This year’s GSMA Mobile Asia Congress was held against a backdrop of booming regional growth. Spurred by development in the world’s two largest mobile markets (China and India), Wireless Intelligence forecasts that mobile connections in Asia Pacific will reach a landmark three billion in Q1 2012 (representing over half of the world’s total connections base) and will hit 4.1 billion by 2015. In this special analysis, Mobile Business Briefing identifies the five major trends discussed at last week’s event.
This time last year the TDD flavour of LTE (TD-LTE) was expected to be confined to China Mobile’s next-generation network ambitions, with the technology having limited appeal beyond the world’s largest mobile operator. Fast forward 12 months though and this year’s Mobile Asia Congress demonstrated growing regional demand for deployment of LTE services running in unpaired spectrum. The prolific nature of TD-LTE was demonstrated by the fact the Global TD-LTE Initiative (GTI) – the group promoting development of the technology and boasting 32 operator members – packed out an auditorium last week for its three-hour morning session. Touting itself as the commercially viable alternative to WiMAX technology, TD-LTE’s backers are keen to echo the rollout and success of GSM technology, while focusing on the need for interoperability between devices running over TD-LTE and the more commonly used FDD-LTE flavour.
The opening address by the GSMA’s new director general Anne Bouverot reiterated past concerns about interoperability. Indeed, her call for dual-mode chipsets was similar to that of China Mobile’s opening event keynote appearance in 2009. However, the very fact that the appeal this year was given by a global operator association, rather than a single player, demonstrates how far the technology has come in a short space of time.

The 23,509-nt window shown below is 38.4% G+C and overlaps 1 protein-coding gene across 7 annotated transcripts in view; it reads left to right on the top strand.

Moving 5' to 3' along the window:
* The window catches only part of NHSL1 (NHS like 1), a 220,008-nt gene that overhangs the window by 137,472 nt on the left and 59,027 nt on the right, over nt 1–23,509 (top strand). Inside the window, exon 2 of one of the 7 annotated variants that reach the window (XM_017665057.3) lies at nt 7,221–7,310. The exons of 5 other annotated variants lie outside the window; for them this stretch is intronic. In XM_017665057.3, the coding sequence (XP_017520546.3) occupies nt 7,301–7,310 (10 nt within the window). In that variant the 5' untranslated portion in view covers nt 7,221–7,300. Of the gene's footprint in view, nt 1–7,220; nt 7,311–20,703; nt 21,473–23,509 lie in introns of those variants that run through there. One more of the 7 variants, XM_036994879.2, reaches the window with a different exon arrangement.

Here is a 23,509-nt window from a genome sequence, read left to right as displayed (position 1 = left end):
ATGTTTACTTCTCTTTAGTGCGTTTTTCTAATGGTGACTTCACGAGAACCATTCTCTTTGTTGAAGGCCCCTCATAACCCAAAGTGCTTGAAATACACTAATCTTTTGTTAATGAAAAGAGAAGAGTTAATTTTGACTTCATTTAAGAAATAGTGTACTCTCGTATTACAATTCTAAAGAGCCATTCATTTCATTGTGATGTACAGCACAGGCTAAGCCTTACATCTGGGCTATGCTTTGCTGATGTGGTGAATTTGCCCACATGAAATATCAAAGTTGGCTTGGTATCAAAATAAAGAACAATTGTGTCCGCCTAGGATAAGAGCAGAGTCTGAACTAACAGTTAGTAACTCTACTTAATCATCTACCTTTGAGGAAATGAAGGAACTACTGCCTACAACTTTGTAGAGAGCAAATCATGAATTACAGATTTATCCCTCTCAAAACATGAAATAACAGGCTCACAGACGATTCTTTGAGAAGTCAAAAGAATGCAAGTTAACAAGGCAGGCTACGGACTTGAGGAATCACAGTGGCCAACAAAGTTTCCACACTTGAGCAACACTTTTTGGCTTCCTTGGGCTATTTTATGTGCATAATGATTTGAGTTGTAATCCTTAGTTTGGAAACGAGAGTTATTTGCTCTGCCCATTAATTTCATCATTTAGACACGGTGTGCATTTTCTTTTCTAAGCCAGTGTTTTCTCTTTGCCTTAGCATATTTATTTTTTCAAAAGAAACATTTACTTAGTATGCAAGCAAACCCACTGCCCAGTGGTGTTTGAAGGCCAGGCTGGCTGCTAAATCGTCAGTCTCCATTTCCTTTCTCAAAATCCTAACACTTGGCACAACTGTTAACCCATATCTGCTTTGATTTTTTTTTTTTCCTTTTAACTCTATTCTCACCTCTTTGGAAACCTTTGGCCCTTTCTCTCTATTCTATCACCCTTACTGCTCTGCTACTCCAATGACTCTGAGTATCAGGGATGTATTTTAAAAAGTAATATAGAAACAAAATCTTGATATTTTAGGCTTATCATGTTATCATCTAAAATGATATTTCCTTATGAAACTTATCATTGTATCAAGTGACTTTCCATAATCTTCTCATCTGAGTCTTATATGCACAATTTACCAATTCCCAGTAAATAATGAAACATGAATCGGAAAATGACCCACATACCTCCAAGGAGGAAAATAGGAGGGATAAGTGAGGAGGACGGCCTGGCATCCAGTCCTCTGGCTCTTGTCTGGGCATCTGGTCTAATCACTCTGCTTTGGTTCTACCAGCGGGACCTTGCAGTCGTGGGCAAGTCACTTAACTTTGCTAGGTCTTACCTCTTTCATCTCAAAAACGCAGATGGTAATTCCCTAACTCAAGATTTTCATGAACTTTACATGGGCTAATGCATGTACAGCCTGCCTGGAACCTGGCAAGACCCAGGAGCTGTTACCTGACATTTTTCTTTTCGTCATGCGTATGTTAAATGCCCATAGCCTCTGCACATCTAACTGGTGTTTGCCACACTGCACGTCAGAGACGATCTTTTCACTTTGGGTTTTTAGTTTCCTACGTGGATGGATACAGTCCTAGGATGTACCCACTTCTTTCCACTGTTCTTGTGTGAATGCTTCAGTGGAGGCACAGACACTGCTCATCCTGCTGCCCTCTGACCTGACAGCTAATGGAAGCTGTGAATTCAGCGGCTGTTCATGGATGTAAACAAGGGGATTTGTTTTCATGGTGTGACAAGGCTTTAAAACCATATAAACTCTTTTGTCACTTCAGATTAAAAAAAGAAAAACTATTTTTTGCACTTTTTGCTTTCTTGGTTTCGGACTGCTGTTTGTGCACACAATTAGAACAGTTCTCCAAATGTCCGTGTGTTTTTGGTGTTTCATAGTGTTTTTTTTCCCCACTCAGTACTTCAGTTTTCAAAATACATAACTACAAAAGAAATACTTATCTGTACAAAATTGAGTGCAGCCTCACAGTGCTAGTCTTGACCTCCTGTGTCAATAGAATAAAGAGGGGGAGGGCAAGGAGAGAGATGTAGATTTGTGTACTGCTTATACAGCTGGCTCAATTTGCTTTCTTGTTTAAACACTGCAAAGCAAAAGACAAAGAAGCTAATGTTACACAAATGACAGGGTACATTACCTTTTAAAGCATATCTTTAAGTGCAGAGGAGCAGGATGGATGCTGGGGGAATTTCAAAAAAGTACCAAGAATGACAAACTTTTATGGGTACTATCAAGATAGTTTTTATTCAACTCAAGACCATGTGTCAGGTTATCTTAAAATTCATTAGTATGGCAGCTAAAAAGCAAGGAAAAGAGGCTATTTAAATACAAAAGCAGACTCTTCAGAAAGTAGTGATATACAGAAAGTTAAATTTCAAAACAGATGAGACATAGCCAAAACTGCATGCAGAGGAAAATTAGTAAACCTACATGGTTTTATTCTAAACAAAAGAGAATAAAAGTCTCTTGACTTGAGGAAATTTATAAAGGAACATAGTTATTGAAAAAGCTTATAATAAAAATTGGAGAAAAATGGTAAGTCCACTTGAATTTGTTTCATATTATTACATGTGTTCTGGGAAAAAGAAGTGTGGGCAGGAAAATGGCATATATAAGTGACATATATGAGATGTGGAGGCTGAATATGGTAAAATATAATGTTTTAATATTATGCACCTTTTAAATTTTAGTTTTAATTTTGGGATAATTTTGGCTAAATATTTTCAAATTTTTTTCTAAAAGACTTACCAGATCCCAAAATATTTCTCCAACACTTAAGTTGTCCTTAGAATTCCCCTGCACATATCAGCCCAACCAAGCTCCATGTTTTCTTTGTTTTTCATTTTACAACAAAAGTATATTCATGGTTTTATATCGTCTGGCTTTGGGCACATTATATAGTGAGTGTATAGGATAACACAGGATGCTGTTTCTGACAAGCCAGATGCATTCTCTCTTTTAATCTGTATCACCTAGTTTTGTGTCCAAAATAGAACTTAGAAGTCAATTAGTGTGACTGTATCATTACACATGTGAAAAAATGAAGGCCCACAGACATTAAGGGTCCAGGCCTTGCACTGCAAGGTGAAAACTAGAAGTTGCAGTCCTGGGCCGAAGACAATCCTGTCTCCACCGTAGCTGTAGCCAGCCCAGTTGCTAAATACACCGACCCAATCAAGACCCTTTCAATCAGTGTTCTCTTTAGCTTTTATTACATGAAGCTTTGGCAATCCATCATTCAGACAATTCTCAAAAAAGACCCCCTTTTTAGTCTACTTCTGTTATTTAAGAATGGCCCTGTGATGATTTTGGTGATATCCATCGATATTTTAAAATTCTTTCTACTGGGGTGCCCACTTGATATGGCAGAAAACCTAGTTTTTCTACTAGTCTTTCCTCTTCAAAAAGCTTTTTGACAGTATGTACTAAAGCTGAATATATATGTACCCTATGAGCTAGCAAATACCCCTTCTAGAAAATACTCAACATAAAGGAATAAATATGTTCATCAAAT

Elsewhere, Japan’s SoftBank unveiled plans to launch TD-LTE services in Japan next March, while China Mobile announced its intention to move to the second phase of its pilot, prior to fullscale commercial deployment. And in an apparent response to the GSMA’s call for action, Chinese vendor Huawei launched what it claims is the industry’s first multimode TDD/FDD LTE chipset based on the 3GPP’s Release 9 specification. Finally, throw in talk last week from Bharti Airtel (operating in India, the world’s second-largest mobile market) and it’s clear to see that the TD-LTE bandwagon is now rolling across Asia.
One area where the convergence between the mobile Internet, M2M communications and the cloud is really driving innovation is in smart city initiatives – and China Mobile was in Hong Kong to demonstrate strong progress in this field. In his keynote, Li Yue (pictured), President and CEO of the world’s largest mobile operator, said that the firm has now signed ‘Wireless City’ MoU’s with 26 provinces and over 160 cities in China and launched Wireless City portals in 22 provinces. Some 10,000 apps have been launched to date, with close to 6 million cumulative users so far.
Li Yue highlighted a number of impressive examples of consumer services that were already live, including a hospital registration app and a bill payment service. On the M2M side, there were remote street lamp monitoring, noise monitoring and real-time traffic information services, among others.
While such use-cases are nothing we haven’t heard before, what’s significant is that China Mobile is now seeing such services adopted by subscribers, governments and businesses in serious numbers. For example, in the Shandong Province (where the utility payment app is live), the firm boasted 1.4 million Wireless City users by mid-October with apps such as social security, health insurance, driver notification, agriculture and utility services boasting over 100,000 users each. Those numbers represent just a fraction of China Mobile’s 600 million+ total connections base but are an indicator of where the operator is heading and what will drive its urban connections growth moving forward.
The smart cities theme was subsequently picked up in a vendor discussion involving NSN, Alcatel Lucent and Ericsson. It was noted that 30 percent of the world’s population will reside in cities by 2016 – occupying just 1 percent of the world’s landmass – and that there could be as many as ten “mega-cities” in Asia by 2025, classified as cities with over 25 million people. China Mobile’s Wireless City initiative looks like a glimpse into the future.
The surge in use of connected devices means mobile networks will be under increasing pressure in the next few years. And with Asia predicted by the GSMA to be the biggest market for connected devices by 2020 – with 11 billion devices – the region will feel the strain more than most.